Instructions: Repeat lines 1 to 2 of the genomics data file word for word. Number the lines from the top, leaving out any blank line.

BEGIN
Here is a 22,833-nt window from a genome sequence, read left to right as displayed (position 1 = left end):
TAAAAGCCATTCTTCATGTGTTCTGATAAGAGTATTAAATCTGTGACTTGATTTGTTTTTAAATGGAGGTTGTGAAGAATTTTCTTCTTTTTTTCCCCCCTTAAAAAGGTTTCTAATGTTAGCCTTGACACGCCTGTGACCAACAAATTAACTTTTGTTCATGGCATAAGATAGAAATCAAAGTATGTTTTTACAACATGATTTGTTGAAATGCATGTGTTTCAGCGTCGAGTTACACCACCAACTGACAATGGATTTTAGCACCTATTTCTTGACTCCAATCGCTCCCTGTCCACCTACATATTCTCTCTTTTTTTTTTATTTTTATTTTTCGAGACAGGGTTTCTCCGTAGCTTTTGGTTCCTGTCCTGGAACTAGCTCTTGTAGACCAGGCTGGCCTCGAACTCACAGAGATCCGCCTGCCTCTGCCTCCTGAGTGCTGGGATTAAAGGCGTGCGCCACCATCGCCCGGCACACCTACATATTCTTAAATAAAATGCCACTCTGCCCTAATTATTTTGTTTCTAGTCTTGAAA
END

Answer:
Here is a 22,833-nt window from a genome sequence, read left to right as displayed (position 1 = left end):
TAAAAGCCATTCTTCATGTGTTCTGATAAGAGTATTAAATCTGTGACTTGATTTGTTTTTAAATGGAGGTTGTGAAGAATTTTCTTCTTTTTTTCCCCCCTTAAAAAGGTTTCTAATGTTAGCCTTGACACGCCTGTGACCAACAAATTAACTTTTGTTCATGGCATAAGATAGAAATCAAAGTATGTTTTTACAACATGATTTGTTGAAATGCATGTGTTTCAGCGTCGAGTTACACCACCAACTGACAATGGATTTTAGCACCTATTTCTTGACTCCAATCGCTCCCTGTCCACCTACATATTCTCTCTTTTTTTTTTATTTTTATTTTTCGAGACAGGGTTTCTCCGTAGCTTTTGGTTCCTGTCCTGGAACTAGCTCTTGTAGACCAGGCTGGCCTCGAACTCACAGAGATCCGCCTGCCTCTGCCTCCTGAGTGCTGGGATTAAAGGCGTGCGCCACCATCGCCCGGCACACCTACATATTCTTAAATAAAATGCCACTCTGCCCTAATTATTTTGTTTCTAGTCTTGAAA